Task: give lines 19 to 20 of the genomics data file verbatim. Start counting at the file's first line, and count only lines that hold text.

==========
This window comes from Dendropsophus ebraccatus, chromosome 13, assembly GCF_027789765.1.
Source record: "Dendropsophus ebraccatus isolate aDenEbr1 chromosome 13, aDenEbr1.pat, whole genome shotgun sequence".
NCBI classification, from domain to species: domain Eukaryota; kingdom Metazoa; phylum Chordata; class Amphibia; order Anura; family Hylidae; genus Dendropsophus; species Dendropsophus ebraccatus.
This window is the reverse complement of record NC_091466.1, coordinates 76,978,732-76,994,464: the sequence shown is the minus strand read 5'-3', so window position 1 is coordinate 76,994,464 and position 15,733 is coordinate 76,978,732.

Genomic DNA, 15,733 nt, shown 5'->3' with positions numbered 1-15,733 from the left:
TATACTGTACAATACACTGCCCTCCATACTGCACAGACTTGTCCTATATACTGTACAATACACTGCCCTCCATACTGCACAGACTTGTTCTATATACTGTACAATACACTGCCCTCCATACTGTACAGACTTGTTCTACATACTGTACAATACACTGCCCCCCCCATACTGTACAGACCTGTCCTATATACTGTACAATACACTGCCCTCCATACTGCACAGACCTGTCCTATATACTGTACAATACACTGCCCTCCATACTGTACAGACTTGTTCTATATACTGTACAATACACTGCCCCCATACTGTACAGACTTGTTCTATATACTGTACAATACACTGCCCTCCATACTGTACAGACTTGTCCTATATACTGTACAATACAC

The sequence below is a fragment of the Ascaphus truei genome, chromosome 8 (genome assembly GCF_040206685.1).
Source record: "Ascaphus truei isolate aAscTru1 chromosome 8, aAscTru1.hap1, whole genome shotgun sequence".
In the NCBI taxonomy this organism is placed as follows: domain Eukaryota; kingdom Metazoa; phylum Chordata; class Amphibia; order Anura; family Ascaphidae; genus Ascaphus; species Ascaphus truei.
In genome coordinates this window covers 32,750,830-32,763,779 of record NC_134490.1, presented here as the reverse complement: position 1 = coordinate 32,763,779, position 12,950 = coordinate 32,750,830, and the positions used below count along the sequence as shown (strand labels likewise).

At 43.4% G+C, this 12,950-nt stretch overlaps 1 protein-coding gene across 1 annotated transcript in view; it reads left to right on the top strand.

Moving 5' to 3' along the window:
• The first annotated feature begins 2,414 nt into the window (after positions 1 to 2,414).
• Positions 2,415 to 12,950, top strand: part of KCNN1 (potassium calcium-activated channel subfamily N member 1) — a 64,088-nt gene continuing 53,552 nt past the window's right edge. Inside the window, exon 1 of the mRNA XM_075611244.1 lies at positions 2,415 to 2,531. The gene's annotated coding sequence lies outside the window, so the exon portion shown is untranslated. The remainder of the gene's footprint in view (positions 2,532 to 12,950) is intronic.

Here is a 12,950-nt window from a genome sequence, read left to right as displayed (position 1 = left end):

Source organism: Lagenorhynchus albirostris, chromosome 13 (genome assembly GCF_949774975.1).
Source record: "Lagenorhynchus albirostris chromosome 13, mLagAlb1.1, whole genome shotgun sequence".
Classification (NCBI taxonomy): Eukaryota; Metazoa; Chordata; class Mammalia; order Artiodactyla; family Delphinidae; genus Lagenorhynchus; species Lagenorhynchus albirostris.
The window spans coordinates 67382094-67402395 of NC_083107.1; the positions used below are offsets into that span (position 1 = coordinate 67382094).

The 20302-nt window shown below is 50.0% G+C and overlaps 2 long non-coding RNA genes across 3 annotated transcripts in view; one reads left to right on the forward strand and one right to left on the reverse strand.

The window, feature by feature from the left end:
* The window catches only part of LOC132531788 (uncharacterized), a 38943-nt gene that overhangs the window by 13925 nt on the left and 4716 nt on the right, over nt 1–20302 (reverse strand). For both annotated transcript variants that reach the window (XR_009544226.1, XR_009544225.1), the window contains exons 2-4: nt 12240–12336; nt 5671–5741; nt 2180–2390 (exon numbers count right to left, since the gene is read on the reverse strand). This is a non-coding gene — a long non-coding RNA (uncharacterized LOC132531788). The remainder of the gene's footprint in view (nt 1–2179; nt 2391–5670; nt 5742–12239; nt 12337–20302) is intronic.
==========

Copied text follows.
The window spans coordinates 67382094-67402395 of NC_083107.1; the positions used below are offsets into that span (position 1 = coordinate 67382094).

The 20302-nt window shown below is 50.0% G+C and overlaps 2 long non-coding RNA genes across 3 annotated transcripts in view; one reads left to right on the forward strand and one right to left on the reverse strand.